Double-cropped cool-season annuals for late fall and early spring forage
There are two types of cool-season annual forages that are commonly used to produce forage (double-cropped forage) between cash crop production. These are the small grain cereal grasses (such as oats, cereal rye, triticale, and wheat) and the brassicas (which include turnip, radish, rape, and collards).
The cropping systems that offer the greatest chance of success for realizing fall forage production from a forage double-crop are those following wheat, hybrid seed corn, and corn silage. Planting winter sensitive species (such as oats, spring varieties of other cereal grasses, and brassicas) between Aug. 10 and Sept. 10 in Nebraska can result in 1 to 2 ton DM of high quality forage.
Brassicas tend to be a low cost source of forage but can’t be grazed in a monoculture (alone) because they are too low in fiber and too high in sulfur (S). Therefore, we recommend planting 40 to 60 pounds of oats and 3 to 4 pounds of turnips per acre. These can be a good option for backgrounding spring-born calves as the quality of oats and brassicas is extremely good. The oats and brassicas will die after several hard freezes and forage will look yellow. However, quality is maintained.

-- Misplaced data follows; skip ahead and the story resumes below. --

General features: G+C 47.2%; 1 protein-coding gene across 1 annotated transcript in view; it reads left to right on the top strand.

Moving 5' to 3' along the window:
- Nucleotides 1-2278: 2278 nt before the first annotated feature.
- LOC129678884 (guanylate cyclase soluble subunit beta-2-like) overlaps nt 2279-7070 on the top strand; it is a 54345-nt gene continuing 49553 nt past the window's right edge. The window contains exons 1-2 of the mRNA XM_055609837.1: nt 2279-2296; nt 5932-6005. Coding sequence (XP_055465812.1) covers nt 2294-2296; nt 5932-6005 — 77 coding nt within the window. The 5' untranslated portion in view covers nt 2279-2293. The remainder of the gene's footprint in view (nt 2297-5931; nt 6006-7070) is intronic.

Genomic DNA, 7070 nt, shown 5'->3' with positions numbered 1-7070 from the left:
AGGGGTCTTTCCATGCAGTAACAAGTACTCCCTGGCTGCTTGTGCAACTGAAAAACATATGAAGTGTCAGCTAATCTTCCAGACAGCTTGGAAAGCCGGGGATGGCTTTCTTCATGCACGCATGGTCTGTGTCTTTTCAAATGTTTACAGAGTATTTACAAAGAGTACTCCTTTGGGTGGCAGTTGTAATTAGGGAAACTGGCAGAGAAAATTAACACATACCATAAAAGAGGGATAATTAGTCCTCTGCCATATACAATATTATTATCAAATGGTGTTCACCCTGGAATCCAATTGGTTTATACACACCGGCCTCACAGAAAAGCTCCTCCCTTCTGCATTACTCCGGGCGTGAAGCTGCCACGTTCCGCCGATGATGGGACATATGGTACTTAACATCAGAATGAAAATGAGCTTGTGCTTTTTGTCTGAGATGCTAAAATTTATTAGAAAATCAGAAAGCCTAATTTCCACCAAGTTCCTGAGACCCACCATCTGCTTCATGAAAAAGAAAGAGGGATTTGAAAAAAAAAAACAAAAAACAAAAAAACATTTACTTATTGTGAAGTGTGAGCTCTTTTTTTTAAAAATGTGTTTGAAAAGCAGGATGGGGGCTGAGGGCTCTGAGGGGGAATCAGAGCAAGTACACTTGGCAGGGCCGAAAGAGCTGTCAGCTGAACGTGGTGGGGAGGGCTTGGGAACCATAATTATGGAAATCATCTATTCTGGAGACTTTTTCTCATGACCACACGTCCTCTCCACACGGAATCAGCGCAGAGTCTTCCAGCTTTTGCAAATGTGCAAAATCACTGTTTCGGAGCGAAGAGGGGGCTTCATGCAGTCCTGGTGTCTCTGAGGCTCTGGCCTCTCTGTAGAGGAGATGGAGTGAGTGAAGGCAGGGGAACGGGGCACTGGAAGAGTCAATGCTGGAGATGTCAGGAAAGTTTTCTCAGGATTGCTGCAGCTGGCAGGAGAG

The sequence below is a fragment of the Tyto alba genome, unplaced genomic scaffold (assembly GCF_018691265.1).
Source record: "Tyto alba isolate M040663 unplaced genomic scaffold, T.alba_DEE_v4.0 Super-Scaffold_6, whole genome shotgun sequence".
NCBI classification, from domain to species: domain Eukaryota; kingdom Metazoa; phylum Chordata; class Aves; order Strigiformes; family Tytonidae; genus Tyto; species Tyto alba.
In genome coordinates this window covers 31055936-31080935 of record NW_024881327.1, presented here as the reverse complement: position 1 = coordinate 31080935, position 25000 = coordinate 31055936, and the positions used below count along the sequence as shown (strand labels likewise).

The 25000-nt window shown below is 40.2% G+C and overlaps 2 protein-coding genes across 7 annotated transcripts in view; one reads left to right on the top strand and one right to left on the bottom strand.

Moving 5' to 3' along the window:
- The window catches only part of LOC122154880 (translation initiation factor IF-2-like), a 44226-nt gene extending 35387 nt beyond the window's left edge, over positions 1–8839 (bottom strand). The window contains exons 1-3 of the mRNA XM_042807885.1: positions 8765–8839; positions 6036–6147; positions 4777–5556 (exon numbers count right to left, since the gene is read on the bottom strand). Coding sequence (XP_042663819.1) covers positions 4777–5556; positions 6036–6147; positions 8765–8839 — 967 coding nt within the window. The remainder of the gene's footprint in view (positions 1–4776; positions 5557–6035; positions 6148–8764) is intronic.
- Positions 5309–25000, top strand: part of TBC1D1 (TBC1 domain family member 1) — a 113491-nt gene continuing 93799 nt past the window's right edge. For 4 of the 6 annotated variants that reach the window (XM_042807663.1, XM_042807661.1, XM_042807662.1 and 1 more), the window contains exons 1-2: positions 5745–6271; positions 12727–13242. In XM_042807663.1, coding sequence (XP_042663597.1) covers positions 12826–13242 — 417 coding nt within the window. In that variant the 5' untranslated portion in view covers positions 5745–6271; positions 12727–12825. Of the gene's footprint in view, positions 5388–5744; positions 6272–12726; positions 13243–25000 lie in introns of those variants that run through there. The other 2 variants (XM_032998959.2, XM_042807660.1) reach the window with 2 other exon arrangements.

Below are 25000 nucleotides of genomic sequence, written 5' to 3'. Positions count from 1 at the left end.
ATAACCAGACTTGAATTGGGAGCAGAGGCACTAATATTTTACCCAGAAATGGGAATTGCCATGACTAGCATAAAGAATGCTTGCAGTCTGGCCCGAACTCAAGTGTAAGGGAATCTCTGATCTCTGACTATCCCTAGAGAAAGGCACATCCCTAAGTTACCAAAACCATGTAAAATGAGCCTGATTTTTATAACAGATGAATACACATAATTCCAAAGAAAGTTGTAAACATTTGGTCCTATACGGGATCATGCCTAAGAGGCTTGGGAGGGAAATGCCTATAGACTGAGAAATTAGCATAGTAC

When grazing in the winter (November to January), gains of 1.5 to 2.0 pounds per day can be achieved. When stocking at one calf per acre 50 to 70 days of grazing is typical.
Although there is some risk of crop failure (low forage yield), the costs are low enough that the successful years will more than make up for years in which failure occurs. Being able to irrigate to get the stand started, if needed, will substantially reduce the risk of a crop failure. Later planting of cold-sensitive cover crops (after Sept. 10) typically does not provide enough time to accumulate sufficient biomass to support grazing animals prior to the onset of winter. Therefore, it is best to plant winter hardy species that can be grazed or harvested in the spring prior to planting of a summer crop (such as corn or soybeans).
If early spring forage is desired, planting winter hardy species as late as Oct. 5 will still improve spring yields over spring planting. In terms of spring forage production, cereal rye matures earlier than triticale or wheat. If you plan to graze or harvest before mid-May, it is likely that cereal rye will have greater yields. If you plan to harvest after mid-May, triticale may produce greater yields. For cereal rye or triticale it is recommended that you plant between 80 to 100 pounds per acre.
Planting winter hardy forage crops (such as cereal rye or winter varieties of other cereal grasses) in late summer or early fall can provide forage in the spring but their forage production in the fall is often less than cold-sensitive species. Thus if fall forage production is a major goal and planting can occur before Sept. 10 winter sensitive species will be more desirable.